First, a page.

He was equally impressive in the business end of the sport, standing up for himself without rancorous commentary but with a firmness and tenacity seldom seen among men who play for pay. Twice he withheld his services from the Patriots and beat them down both times, not only because he was willing to fight for himself but because of the manner in which he did it.
He simply went home, making clear he would return when he was fairly compensated and not before. The first time the Patriots buckled, giving him more than a $1 million raise without getting anything in return but his superior play. No extension, nothing but a chance to do the right thing, which reluctantly they did.
The second time he held out he was asked if he would follow in the footsteps of some of his less bold teammates and accept a ``hometown discount.''
``Hometown discount?'' he replied. ``I'm from South Carolina.''
He said no more because he didn't have to. This was a man who understood leverage, both at the line of scrimmage and at the negotiation table. That ended such talk and soon after the Patriots made him one of the highest paid defensive linemen in Football, which was all he ever asked for or expected. Seymour never insisted upon being the highest-paid defensive lineman in Football nor did he care about that. What he cared about was if it's a business and you're one of the best in the business then you be paid like it.
Eventually he was paid, but the stone-hearted, businessman's approach Bill Belichick favors left Seymour cold. He had little feeling for his boss by the time Belichick shipped him yesterday to Oakland for a 2011 first-round draft choice (assuming there is a draft in 2011, which there won't be if there's a lockout and no new CBA between management and the players' union by then), respecting him greatly as a coach, but not much as an employer.
He never understood why fans and too many in the media either didn't understand that or who had two sets of rules - one for management and a far different one for the employees.
``Why is it always a business for them when they kick you out, but we're greedy when we want to be paid what we deserve?'' he asked more than once.
He never understood how owners could talk so often about the ``risk'' they took buying into the most popular sport in America. And fans bought it without an equal acknowledgement of the risk the players take every time they put their bodies and health at risk to do a job that can end in a single moment.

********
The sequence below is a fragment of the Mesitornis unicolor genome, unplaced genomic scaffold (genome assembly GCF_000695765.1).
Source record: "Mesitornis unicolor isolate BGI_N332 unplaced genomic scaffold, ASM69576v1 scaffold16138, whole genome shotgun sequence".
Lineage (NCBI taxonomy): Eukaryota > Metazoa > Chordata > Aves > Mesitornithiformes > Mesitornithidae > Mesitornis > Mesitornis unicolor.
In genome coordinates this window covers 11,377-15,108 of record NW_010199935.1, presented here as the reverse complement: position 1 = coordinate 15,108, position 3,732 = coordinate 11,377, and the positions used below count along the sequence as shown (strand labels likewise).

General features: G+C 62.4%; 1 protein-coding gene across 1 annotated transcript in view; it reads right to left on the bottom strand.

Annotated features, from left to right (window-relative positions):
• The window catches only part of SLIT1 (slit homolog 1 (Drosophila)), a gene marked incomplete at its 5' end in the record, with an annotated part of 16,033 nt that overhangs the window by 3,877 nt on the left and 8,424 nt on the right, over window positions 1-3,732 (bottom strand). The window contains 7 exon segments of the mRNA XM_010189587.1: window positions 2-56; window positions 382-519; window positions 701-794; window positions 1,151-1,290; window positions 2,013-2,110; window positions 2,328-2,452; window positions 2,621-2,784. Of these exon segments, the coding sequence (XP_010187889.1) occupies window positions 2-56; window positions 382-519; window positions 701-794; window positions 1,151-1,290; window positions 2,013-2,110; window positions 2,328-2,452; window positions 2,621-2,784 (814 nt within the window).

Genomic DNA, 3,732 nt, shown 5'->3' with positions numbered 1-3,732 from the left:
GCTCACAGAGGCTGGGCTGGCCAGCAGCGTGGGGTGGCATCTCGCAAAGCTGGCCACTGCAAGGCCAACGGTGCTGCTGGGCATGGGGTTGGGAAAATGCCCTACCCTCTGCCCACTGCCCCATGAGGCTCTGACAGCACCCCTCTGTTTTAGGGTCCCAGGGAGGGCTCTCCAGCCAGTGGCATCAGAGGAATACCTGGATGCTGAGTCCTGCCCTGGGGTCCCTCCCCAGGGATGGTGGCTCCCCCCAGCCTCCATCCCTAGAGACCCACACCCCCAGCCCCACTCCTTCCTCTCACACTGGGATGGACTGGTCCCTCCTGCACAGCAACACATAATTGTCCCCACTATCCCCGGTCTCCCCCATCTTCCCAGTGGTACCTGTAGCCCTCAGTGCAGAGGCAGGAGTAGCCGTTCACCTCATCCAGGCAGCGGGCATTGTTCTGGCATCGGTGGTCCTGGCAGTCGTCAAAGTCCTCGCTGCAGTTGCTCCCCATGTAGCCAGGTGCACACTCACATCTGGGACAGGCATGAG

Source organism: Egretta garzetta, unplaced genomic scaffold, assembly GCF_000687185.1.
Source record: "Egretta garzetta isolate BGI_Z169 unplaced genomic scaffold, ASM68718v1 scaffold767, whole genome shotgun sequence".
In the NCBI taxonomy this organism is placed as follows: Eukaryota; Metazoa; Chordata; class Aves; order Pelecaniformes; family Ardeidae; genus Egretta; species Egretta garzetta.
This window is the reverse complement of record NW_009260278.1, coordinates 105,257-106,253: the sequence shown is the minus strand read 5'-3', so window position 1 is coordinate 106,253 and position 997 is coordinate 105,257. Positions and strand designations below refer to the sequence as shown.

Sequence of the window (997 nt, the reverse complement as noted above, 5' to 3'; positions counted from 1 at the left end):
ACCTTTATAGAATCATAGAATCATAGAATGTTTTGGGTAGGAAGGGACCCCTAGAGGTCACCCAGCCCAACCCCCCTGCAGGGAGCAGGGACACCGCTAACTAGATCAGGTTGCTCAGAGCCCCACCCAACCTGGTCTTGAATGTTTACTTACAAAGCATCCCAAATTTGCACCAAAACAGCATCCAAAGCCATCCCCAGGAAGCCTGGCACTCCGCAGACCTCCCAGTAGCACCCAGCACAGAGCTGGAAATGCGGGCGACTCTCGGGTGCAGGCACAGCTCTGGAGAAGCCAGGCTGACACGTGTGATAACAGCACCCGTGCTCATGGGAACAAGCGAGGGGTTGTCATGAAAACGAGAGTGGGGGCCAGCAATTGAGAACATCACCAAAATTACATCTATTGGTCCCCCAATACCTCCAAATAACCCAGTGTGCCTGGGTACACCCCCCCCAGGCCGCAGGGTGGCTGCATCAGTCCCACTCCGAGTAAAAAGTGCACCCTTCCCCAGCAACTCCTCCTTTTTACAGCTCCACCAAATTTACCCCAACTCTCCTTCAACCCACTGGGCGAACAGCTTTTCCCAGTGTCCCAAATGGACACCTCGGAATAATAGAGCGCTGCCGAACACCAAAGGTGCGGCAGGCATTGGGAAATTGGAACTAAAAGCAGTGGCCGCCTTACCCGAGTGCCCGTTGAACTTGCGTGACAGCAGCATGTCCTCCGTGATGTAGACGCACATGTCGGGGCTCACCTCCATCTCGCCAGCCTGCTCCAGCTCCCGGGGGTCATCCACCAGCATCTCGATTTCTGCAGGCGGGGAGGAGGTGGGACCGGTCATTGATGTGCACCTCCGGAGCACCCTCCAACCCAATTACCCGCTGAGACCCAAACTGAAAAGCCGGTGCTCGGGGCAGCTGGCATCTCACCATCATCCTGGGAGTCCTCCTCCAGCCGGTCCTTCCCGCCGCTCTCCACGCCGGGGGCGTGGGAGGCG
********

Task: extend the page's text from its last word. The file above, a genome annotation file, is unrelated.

Last spring, Seymour chatted at length about his future as he entered the final year of his contract and made clear he thought something would probably have to give. At the best, he figured he'd play one more year here and push for one final Super Bowl run before moving into free agency next winter. At the worst, he thought it likely he'd be shipped off if the Patriots got their price.
They did by not only getting a first-round pick for a guy in the final year of his contract, but a pick that could come with a reduced price tag if a rookie salary cap wanted by the owners (because they can't seem to restrain themselves on their own) comes to fruition. Long term, the Patriots saw it as good business, so when his phone rang yesterday morning Seymour was hardly shocked.
To him it was what it had always been with the Patriots . It was what Bill Belichick taught him to make it. It was just business.
A player of great passion that he seldom showed in the locker room when talking to the media in his casual, relaxed way, Seymour loved the fight that is pro Football on the line of scrimmage. He loved the physicality of it and the technique required to be successful at such a brutal endeavor. Most of all, he loved to win games and he loved to win the individual battles that made up his professional life.
During his eight seasons as a Patriot he won the majority of them as a player and all of them as a businessman, and now he's gone. The Raiders are a better team today because of it and the Patriots are not. But that's all right. It's just business.